ICT will have a far greater impact on e-learning than the printing press had on face-to-face learning. Books are still books, distinguished mainly by color, paper quality, print size and layout. Since the sixties the speed and storage space of computers has doubled every couple of years and the cost, size and power consumption has decreased at about the same rate. Bandwidth has increased a thousand fold in the last decade and Internet traffic keeps doubling every one hundred days (Wulf, 2003). There are millions of websites that have become increasingly sophisticated in terms of the digital media they contain. But as with books, the pedagogical quality of many sites, whose purpose is to inform, is poor. This is true even of some of the free on-line course material offered by large American universities. On-line courses that want to make the most of the incredible revolution in ICT will not make it without sound pedagogical strategies. Good pedagogy can inform and be supported by good ICT. Poor pedagogy can subvert the very point of using good ICT. A combination of bad pedagogy and bad ICT is a disaster for the future of e-learning.

Today’s ICT is so powerful that it could transform traditional educational provision. The rapid growth of off-campus courses using this technology is an indication of things to come. ICT is already creating a paradigm shift from on-campus, teacher-centered education to learner-centered education, where students complete their degrees using home or office computers (Koschmann, 1996). Some universities are already aware of this and collaborate with other universities to patch together degrees based on the particular strengths of each participating university. Such courses are offered via the Internet and use a range of ICT platforms including email, newsgroups, synchronous and asynchronous text and video conferencing. Their courses are often managed using software such as BlackBoard that allows individual teachers or course teams to post messages and grades and gives students access to course notes, results, notices and discussion forums.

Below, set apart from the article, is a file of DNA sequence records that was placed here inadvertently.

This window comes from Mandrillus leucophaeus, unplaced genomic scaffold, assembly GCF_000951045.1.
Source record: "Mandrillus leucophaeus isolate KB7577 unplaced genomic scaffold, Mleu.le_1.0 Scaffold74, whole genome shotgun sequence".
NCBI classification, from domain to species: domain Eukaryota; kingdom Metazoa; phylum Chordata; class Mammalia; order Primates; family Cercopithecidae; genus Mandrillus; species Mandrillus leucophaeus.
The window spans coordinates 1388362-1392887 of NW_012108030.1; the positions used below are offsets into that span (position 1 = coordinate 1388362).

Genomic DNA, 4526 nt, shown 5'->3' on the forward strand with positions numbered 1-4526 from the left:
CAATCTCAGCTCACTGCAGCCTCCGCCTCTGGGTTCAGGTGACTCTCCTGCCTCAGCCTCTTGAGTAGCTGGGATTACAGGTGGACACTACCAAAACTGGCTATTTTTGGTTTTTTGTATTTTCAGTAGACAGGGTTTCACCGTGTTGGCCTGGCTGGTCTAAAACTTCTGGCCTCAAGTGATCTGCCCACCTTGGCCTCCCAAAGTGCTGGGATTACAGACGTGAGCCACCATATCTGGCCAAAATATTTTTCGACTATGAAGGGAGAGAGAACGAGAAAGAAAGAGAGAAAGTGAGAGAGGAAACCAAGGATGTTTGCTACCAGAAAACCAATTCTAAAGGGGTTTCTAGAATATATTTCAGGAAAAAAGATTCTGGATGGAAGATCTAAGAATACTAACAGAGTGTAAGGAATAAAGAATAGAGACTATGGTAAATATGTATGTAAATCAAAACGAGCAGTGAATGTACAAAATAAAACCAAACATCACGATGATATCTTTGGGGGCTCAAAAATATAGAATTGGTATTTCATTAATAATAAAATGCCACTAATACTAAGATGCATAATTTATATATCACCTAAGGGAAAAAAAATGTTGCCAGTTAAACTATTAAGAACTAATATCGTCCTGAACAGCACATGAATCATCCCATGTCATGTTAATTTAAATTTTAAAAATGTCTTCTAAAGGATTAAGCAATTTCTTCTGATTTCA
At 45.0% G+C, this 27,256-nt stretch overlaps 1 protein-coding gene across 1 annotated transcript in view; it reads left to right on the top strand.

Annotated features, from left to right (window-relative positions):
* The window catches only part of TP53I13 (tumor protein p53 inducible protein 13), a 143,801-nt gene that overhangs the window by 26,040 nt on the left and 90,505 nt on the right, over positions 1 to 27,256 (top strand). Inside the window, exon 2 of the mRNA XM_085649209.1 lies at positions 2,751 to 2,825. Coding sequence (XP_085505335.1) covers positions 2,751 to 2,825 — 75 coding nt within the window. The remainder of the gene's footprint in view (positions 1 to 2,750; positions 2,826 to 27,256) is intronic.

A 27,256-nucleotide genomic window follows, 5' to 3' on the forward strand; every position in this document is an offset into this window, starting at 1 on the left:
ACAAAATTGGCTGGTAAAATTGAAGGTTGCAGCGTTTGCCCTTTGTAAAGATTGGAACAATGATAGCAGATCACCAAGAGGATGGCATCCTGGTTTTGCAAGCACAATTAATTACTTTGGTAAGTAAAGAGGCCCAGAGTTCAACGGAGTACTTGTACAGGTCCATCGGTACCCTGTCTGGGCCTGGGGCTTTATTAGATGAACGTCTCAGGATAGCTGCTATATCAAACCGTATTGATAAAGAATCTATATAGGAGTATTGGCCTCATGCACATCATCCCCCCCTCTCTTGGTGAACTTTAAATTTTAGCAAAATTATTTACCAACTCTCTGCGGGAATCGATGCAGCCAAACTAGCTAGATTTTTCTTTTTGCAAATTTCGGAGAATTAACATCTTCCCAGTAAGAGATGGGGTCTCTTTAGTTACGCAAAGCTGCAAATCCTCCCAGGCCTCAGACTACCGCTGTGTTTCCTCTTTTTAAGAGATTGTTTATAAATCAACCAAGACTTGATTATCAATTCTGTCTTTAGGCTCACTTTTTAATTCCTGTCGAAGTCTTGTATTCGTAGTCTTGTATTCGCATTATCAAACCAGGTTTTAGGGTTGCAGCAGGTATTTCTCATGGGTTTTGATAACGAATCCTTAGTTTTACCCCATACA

‘Learner-centered education’ in this context is an organizational rather than a pedagogical description. Students may design degrees for themselves from a smorgasbord of Internet courses but the content of the courses remain teacher-centered and directed. This is an example of how easy it is to confuse technological innovation with pedagogical innovation. Transferring a badly designed, badly written and badly assessed course to the Internet does not make it pedagogically better. E-learning, with its access to huge on-line data banks in subjects like history and literature can open the way for innovative pedagogy. Instead of offering traditional courses where, for the most part, information is transmitted e-learning can concentrate on developing subject specific and more generic skills. Archives that were hard to access and usually reserved for doctoral students are now open to all. Even in the sciences electromagnetic experiments can be duplicated or linked to real laboratory equipment and telescopes that are accessed on-line. With a little imagination and sound pedagogy chemistry teachers can run first year courses in which their online students use their own kitchen or garden shed as laboratories.